Monthly Archives: January 2019

Term of Art: Allusion

“Allusion: Usually an implicit reference, perhaps to another work of literature or art, to a person or an event. It is often a kind of appeal to a reader to share some experience with the writer. An allusion may enrich the work by association (q.v.) and give it depth. When using allusions a writer tends to assume an established literary tradition, a body of common knowledge with an audience sharing that tradition and an ability on the part of the audience to ‘pick up’ the reference. The following kinds may be roughly distinguished: (a) a reference to events or people (e.g. there are a number in Dryden’s and Pope’s satires); (b) reference to facts about the author himself (e.g. Shakespeare’s puns on Will; Donne’s puns on Donne, Anne, and Undone; (c) a metaphorical allusion (there are many in T.S. Eliot’s work); an imitative allusion (e.g. Johnson’s to Juvenal in London).”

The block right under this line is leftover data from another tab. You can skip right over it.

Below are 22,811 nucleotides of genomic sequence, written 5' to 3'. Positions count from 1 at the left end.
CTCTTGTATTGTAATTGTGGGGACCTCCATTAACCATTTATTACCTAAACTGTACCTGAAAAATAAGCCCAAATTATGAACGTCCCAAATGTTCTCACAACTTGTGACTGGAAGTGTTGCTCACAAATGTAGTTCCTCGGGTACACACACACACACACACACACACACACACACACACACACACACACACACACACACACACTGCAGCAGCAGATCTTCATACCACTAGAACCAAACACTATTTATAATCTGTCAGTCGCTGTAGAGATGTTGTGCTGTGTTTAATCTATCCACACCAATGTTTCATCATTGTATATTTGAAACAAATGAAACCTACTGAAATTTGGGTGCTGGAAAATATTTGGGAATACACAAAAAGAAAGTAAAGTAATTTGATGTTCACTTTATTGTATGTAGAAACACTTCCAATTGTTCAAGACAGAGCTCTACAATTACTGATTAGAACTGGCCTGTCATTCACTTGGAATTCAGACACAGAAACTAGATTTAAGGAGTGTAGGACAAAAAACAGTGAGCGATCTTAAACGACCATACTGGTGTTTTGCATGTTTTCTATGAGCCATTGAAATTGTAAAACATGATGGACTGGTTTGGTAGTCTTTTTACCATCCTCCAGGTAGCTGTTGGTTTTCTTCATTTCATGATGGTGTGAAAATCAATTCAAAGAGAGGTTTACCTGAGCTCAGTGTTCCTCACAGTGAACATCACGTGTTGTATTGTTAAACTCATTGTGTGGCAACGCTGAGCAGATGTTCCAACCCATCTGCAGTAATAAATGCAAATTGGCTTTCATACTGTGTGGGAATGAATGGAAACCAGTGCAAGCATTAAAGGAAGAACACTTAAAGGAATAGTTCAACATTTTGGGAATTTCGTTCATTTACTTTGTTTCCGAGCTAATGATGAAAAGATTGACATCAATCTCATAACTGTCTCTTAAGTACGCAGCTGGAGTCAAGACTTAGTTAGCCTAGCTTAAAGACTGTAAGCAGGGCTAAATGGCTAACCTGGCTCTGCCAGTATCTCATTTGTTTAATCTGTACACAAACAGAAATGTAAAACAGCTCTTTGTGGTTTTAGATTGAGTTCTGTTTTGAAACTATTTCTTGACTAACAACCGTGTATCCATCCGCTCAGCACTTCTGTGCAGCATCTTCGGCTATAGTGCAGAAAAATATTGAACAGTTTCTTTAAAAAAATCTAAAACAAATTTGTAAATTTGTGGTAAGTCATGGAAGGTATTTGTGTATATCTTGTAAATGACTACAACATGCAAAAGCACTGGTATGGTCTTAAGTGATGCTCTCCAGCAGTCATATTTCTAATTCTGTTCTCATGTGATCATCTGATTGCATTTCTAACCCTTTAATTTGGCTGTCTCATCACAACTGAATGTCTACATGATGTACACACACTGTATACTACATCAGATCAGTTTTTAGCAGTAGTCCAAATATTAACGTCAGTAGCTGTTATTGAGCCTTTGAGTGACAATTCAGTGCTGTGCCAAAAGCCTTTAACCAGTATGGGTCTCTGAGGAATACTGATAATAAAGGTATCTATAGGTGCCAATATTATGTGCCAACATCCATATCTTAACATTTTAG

Excerpted from: Cuddon, J.A. The Penguin Dictionary of Literary Terms and Literary Theory. New York: Penguin, 1992.

Palate (n), Palette (n), and Pallet (n)

I’m not sure how fine any teacher wants to parse out vocabulary instructions, or what that same teacher considers an adequate high school lexicon. If your instructional plans call for sorting out the myriad homonyms in the English language, and you want to assist your students in building their own broad vocabularies, then these five worksheets on the nouns palate, palette, and pallet  may be of some utility to you.

If you find typos in these documents, I would appreciate a notification. And, as always, if you find this material useful in your practice, I would be grateful to hear what you think of it. I seek your peer review.

Charles Babbage on Stupid Questions

 “On two occasions I have been asked—‘Pray, Mr. Babbage, if you put into the machine the wrong figures, will the right answers come out?’ In one case a member of the Upper, and in another a member of the Lower, House put this question. I am not able rightly to apprehend the kind of confusion of ideas that would provoke such a question.”

Passages from the Life of a Philosopher ch. 5 (1864)

Excerpted from: Shapiro, Fred, ed. The Yale Book of Quotations. New Haven: Yale University Press, 2006.

Word Root Exercise: Circum-

Here is a worksheet on the Latin word root circum. It means, unsurprisingly, around. This root is at the base of at least two key words–circumference and circumstance–from the high school lexicon. Moreover, because it derives from the Latin, it forms the basis of a number of cognates in the Romance languages, particularly Spanish.